3D printing is already hard at work in the implant industry, taking over business with custom-made and unique 3D printed implants. However, even these are not magical solutions. Though they provide a much better fit, they are still followed by months or even years of painful hobbling around and rehabilitation. The pain and challenges become even worse should implants be replaced or removed after several years. Fortunately, even that challenge is being tackled – by 3D printing. A research team from the University of Waterloo in Ontario, Canada is working on bone-like 3D printed implants that become absorbed into the body.
The study is being pioneered by post-doctoral researcher and lecturer Mihaela Vlasea, and the team is headed by mechanical and mechatronics professor Ehsan Toyserkani. It also includes orthopedic surgeons, pathologists and students from Mount Sinai Hospital in Toronto, material specialists from the University of Toronto’s dentistry department and even a veterinarian surgeon from the University of Guelph. Vlasea has been working on this project for the past six years, and the results are impressive. It should, in the near future, lead to 3D printed implants made from a calcium polyphosphate powder – similar to bone, making it bio-absorbable while being replaced with fresh tissue.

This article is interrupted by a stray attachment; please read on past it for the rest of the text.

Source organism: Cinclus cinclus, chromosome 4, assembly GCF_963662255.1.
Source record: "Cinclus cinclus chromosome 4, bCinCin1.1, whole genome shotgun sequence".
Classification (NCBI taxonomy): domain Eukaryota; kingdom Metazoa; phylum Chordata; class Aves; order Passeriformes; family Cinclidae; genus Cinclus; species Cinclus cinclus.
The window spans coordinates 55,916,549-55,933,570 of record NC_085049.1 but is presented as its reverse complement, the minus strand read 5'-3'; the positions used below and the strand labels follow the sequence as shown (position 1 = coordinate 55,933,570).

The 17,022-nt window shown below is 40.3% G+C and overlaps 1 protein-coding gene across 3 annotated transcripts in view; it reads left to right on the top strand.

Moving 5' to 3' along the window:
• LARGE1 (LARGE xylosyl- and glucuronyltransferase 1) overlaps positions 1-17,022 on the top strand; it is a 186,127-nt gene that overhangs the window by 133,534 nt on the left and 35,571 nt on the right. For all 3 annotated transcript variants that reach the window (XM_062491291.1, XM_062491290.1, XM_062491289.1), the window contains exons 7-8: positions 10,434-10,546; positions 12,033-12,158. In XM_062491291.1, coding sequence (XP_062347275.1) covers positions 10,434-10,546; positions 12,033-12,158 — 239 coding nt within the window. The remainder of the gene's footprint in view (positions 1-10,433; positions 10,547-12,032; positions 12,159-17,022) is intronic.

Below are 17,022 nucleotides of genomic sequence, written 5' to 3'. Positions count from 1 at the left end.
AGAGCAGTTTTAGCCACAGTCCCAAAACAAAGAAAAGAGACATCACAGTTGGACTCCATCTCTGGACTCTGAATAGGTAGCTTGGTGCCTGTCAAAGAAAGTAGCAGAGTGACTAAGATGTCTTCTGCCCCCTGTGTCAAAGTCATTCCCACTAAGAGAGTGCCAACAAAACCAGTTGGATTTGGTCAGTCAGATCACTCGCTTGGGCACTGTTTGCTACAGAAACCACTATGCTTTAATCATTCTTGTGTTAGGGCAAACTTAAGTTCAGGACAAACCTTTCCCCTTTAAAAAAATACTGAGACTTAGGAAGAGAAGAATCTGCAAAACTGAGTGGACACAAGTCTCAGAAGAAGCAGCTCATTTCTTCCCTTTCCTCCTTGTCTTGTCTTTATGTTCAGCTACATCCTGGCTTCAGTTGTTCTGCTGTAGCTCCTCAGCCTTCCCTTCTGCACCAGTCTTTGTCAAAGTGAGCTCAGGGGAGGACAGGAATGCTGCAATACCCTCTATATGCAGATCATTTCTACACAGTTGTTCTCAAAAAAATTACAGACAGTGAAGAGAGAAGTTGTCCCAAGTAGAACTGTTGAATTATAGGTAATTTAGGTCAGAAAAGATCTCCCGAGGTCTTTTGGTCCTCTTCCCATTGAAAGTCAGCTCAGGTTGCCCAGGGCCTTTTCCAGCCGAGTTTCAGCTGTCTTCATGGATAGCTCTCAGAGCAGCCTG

As Vlasea explained, it all started with her PhD research years ago. “For my PhD I designed a new additive manufacturing machine from scratch. That was really tough and at times I didn’t think I could do it,” she says “But the meetings we had with the team made me see where the project was going. It was inspiring.” Upon completing that in 2008, she became part of this 3D printing research group. “It’s a dynamic group. Ideas flow fast and we always have a purpose in mind when we’re designing implants and processes for additive manufacturing. It makes the project relevant,” she adds.
And their latest 3D printing research is moving at a high pace right now. Vlasea is currently crafting two sheep implants, each made with calcium phosphate powder. All this is being made on Vlasea’s custom-made 3D printer. Using a powder-deposition printing technique, custom joints are made, which are subsequently baked to become completely solid and implantable. Should these tests be a success, human testing is not far off in the future.
Continue to read on http://www.3ders.org/